We would also like to hear about your experiences using spreadsheets. Have you run into issues using spreadsheets to manage projects in your workplace? If so, what types of problems have you faced and what solutions have you found to alleviate them? Feel free to post your thoughts in the comments section below, or reach out to us on Twitter at @Daptiv with the hashtag #SpreadSheetFailure

Daptiv Named as Finalist in 2014 Golden Bridge Awards

Winners will be Announced at the 6th Annual Awards Gala in San Francisco on September 8

We’re delighted to reveal that this week Daptiv was named as a finalist in the 2014 Golden Bridge Awards in the Innovations – Enterprise Management category. These coveted annual honors go to the world’s best from every major industry in the world. Daptiv was selected specifically for our new Organizational Change Management (OCM) services practice, which supplements our leading PPM solution.

The need for OCM inclusion in PPM practices signals a shift in the responsibilities demanded of today’s PMO. Gartner predicts that by 2016, successful transformation program leaders will direct 60 percent of the budget to organizational/business process change activities. Much of this responsibility is already falling within the confines of the PMO, requiring even greater alignment and the ability to work collaboratively and synergistically. We recognize securing sufficient organizational change management resources is top of mind for PPM professionals.

Backed by Daptiv’s 17 years of Project Portfolio Management (PPM) expertise, our OCM practice focuses primarily on the critical aspects of change management, which helps our customers better prepare their employees for project implementation. Organizational Change Management (OCM) allows them to more successfully identify, plan, and manage the changes associated with their new technology implementations and deployments. By offering PPM professionals the experienced and dedicated change management support they need, Daptiv’s OCM provides the tools necessary to diminish project risk associated with lack of adoption; the number one cause of new technology project failure.

We will promptly alert you from our Twitter handle @Daptiv if we are an official winner when they are announced at the 6th Annual Awards gala in San Francisco on September 8. Meanwhile, to learn more about Daptiv’s OCM practice take a look at our full press release. You can also find a full list of 2014 Golden Bridge Awards finalists at GoldenBridgeAwards.com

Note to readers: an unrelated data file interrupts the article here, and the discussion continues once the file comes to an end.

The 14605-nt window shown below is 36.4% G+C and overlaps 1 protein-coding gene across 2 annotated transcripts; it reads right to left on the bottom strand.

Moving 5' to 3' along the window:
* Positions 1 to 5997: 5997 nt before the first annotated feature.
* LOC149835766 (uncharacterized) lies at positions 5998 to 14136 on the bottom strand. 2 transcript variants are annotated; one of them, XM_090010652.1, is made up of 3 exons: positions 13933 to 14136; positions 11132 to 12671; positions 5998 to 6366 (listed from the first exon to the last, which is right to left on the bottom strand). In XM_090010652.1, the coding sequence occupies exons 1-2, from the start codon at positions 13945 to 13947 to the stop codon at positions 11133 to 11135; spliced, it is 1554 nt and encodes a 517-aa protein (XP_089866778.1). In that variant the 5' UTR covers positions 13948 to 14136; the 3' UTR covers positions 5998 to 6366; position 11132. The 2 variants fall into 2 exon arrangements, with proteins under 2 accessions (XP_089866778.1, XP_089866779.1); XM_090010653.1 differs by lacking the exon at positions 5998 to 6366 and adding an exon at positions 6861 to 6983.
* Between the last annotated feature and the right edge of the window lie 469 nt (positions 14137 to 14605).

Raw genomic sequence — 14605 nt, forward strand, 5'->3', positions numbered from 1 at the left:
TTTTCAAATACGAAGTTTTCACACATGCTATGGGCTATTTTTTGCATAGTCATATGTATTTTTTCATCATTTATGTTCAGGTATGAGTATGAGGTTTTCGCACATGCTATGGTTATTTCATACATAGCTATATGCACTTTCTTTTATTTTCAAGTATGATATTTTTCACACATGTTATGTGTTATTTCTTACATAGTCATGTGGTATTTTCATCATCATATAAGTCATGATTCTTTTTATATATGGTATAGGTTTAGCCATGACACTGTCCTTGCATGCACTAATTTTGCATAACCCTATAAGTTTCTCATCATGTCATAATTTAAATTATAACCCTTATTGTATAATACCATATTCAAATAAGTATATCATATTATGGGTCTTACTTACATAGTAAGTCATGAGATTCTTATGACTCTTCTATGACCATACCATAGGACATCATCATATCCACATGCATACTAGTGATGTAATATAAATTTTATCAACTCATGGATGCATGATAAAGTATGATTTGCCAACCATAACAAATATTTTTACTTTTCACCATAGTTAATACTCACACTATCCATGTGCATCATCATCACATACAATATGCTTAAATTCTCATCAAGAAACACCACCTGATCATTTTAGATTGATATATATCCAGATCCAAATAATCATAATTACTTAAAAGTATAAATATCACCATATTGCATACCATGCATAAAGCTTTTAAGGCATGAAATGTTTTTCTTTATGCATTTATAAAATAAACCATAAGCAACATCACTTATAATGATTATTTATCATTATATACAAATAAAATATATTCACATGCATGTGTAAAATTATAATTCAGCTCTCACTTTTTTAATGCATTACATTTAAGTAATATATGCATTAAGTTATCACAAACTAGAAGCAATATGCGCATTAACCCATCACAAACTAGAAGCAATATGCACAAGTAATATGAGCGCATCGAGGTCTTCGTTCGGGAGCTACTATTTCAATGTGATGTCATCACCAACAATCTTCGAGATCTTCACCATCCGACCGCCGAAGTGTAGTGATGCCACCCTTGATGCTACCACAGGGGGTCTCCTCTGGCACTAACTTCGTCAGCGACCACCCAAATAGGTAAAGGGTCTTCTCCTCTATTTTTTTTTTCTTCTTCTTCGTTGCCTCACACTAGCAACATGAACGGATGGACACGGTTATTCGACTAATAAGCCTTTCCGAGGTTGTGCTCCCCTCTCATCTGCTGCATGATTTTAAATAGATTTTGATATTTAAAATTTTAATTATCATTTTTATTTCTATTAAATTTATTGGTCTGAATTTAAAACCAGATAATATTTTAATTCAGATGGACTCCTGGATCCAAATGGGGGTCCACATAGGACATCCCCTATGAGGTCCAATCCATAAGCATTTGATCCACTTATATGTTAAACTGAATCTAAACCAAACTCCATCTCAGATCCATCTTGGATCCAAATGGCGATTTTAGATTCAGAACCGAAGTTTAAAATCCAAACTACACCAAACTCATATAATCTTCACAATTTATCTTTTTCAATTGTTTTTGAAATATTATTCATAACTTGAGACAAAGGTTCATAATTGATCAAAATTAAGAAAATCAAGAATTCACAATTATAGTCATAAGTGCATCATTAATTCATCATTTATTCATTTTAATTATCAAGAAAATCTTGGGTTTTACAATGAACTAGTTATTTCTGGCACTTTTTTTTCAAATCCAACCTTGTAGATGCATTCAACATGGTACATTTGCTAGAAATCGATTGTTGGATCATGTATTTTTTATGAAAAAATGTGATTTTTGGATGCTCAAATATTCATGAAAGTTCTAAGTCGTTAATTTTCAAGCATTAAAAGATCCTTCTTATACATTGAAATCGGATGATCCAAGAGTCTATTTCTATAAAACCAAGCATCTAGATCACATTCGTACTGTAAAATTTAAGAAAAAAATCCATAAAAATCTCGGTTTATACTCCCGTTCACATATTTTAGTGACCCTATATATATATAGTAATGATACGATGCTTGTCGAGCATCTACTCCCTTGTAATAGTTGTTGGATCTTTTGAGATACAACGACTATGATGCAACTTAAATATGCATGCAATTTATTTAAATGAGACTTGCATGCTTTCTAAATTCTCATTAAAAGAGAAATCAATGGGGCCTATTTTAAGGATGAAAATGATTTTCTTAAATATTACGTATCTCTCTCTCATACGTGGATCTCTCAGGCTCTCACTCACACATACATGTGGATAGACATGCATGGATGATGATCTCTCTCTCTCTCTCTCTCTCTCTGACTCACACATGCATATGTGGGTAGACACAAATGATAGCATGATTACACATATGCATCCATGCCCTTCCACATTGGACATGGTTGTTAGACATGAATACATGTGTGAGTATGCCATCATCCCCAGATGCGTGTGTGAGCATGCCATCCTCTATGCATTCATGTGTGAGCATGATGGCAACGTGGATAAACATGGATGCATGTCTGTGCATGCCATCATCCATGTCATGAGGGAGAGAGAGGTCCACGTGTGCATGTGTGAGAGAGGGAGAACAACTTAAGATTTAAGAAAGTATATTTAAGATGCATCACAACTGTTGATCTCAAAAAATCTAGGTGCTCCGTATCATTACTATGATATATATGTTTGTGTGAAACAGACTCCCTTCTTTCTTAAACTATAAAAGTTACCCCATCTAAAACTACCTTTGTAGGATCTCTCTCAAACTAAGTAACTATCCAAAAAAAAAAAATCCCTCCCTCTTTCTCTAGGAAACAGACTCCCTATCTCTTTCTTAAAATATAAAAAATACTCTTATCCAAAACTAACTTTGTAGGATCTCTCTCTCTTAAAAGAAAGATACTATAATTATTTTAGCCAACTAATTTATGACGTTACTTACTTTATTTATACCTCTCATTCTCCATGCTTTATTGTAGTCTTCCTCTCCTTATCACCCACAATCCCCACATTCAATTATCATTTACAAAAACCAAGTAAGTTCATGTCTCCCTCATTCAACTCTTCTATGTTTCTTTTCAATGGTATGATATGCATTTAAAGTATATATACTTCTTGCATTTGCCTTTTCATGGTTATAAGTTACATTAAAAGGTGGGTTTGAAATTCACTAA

Top Five PPM Trends to Watch Out For in 2014

The business world is forever changing and for organizations to thrive they must be able to adopt or, even better, be an early adopter of the noted trends and predictions. All neatly wrapped up as the top strategic PPM trends for the coming year, Daptiv predictions focus on increasing the benefits of Agile, greater applicability for PPM solutions across the board, and enterprises spearheading the creation of strategic PMOs, influenced by the reliability of benefits forecasting.

Here are Daptiv’s top 2014 predictions for the Project Portfolio Management industry:

  1.  Increased adoption of PPM for integrated portfolio management: The evolution and rapid uptake of SaaS PPM has increased coordination with ancillary IT management applications). ALM (Application Lifecycle Management), Agile and ITSM vendors have been leveraging PPM through alliances, integration, and/or acquisitions. This trend began to have an impact in 2011 and Daptiv sees this to continue to play a key role in PPM’s market growth through 2014.
  2.  More PMO heads will measure effectiveness on business results: While introducing tools, using methodologies, mapping project management practices, sending project managers to training, and increasing the number of professional PMs in the organization are important metrics for a PMO head to collect and report on, they do not speak to the effectiveness of the PMO from a business perspective. To judge business effectiveness, PMO heads will determine if their work has had a positive, quantifiable effect on the business in terms of troubled project reduction, positive business results, lower project manager attrition, and faster time to market. In 2014 the practice of measuring the outputs, not the inputs, of project management will gain traction.
  3. Portfolio Management gets the attention and  funding and encourages project entrepreneurship: Daptiv sees more companies directing tight budgets toward IT and process improvement via portfolio management to get a handle on enterprise project investments. Project entrepreneurship means project managers must develop an “entrepreneurial” mindset. In 2014, this mindset will enable project and portfolio leaders to take on risks, foster innovation and focus on business value rather just looking at the traditional triple constraints.